From the Introduction to
"The Life of
In general, the
Vajrayana Buddhist training which Milarepa underwent seeks to respond to
the varied psychological factors in different individuals and lead
aspirants toward higher consciousness, the complete realization of human
excellence and finally supreme illumination. It is thus a process of
psychological transformation. In practical terms, the aim is to
cultivate goodness consciously in thoughts, words and deeds and to
become a 'jewel among humanity.'
From the outset, one works to free
oneself from all superstitious complexes of superiority or inferiority
based on sex, race, color, or creed. A deeper sense of one entire human
family and universal fellowship has to be developed as the foundation
for a right attitude to human relationships. Only then is the seeker led
toward a process of spiritualization.
In order to discover his
non-deceptive, or real identity, each individual is encouraged to free
himself from the solid and strong influence of his conditioning. This
psychological reorientation, which is the basic aim of all true culture,
embraces the totality of factors and forces that go to make up an
individual's whole stream of being and his attitude toward life. The
inner illusions are so subtle that they are often imperceptible. Without
this preparatory development of a sound and sane basic attitude toward
the goals of living, the whole spiritual endeavor is susceptible to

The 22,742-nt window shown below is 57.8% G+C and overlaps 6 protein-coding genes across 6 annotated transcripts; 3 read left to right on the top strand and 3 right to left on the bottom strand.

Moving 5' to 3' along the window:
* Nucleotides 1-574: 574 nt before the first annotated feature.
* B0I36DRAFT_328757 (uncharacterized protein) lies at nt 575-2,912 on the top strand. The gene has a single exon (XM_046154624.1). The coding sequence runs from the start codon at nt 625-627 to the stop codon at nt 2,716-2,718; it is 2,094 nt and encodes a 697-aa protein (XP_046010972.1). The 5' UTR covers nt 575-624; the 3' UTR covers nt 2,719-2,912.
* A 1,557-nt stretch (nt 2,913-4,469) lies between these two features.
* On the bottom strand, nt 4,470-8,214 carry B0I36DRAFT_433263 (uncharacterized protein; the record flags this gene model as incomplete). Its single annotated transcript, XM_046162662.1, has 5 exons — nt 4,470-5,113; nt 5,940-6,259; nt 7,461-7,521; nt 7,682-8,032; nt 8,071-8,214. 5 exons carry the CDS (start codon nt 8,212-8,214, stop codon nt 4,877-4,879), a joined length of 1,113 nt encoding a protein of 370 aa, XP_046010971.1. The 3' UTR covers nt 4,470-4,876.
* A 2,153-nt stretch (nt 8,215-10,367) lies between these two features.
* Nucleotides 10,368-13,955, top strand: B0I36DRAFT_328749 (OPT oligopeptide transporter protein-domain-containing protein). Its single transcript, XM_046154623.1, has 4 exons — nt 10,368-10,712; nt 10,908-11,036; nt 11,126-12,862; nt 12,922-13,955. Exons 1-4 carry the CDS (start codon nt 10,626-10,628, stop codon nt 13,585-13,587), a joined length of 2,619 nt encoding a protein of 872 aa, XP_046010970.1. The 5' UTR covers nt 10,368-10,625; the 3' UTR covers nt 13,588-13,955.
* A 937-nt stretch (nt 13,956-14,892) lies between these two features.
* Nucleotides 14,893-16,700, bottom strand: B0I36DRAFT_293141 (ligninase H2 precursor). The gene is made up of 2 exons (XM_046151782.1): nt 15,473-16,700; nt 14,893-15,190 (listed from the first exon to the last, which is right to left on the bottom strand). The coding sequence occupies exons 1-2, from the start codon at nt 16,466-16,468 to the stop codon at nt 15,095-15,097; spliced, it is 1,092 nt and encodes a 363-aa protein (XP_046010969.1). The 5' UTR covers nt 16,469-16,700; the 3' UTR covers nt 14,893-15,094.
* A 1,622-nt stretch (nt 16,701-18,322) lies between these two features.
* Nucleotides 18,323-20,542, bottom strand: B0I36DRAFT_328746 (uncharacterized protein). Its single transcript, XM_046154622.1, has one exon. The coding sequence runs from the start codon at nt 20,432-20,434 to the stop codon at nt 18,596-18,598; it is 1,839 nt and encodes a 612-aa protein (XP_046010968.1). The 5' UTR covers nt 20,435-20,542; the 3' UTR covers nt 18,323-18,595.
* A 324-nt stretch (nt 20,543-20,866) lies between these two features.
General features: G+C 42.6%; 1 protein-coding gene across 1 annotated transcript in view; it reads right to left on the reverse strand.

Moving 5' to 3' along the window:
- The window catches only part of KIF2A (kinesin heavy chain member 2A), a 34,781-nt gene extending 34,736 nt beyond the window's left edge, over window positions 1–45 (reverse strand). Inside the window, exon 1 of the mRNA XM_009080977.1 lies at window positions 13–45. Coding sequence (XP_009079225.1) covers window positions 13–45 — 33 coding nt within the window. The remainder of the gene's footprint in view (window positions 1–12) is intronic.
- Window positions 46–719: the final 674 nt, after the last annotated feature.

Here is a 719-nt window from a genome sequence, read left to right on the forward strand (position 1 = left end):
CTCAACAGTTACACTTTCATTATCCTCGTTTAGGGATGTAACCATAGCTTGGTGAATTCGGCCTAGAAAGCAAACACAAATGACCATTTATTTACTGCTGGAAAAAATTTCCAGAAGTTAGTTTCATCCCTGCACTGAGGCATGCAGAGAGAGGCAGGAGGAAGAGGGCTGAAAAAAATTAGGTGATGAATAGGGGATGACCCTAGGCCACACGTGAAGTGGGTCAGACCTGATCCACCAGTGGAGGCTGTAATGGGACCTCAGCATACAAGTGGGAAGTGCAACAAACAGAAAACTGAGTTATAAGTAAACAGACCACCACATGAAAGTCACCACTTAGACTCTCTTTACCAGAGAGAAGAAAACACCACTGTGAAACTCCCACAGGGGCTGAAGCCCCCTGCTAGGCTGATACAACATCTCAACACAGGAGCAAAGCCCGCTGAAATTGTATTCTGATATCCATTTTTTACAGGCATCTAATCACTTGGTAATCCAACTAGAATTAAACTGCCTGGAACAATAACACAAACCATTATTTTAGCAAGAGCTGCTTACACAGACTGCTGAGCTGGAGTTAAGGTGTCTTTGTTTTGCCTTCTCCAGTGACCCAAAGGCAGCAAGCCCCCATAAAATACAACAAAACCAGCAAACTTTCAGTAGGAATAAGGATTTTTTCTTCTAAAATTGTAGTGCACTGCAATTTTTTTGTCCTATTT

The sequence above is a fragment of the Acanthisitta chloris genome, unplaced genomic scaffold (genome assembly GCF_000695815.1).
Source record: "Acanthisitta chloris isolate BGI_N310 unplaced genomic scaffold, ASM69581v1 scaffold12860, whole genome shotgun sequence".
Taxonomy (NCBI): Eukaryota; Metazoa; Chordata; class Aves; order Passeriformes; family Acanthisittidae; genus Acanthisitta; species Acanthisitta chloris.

egoistic self-love, as distinguished from a practical concern for one's
permanent freedom. For even where consciousness has achieved an exalted
level, its need must be further developed into an effective instrument
for the process of universal emancipation of all human beings.
essence of Mahayana Buddhism can be seen in one single term,
'Bodhichitta,' which we have generally translated as 'Enlightened Mind.'
This is at once an enlightening attitude and a state of awareness, each
of which is both a means to the goal and the goal itself. Here attitude
implies action, a non-egoistic view which a man brings to bear upon both
his inner practice and outer life. Through this attitude the discipline
of meditation combines inseparably with the practice of outer
magnanimity, thus leading to the achievement of enlightened awareness.
It is through such an awareness that one may perceive things as they
really are and as they appear in non-conflicting diversity, while
remaining continuously open to manifest the warmth of compassion. Yet
such innate purity simply cannot be perceived or realized without first
detecting the causes of illusions and defilement in the human psyche.
Thus the process of transformation of consciousness takes the form of
purification traditionally spoken of as the elimination of illusions and
accumulation of virtues.
Lobsang P. Lhalungpa)
to Buddhist Masters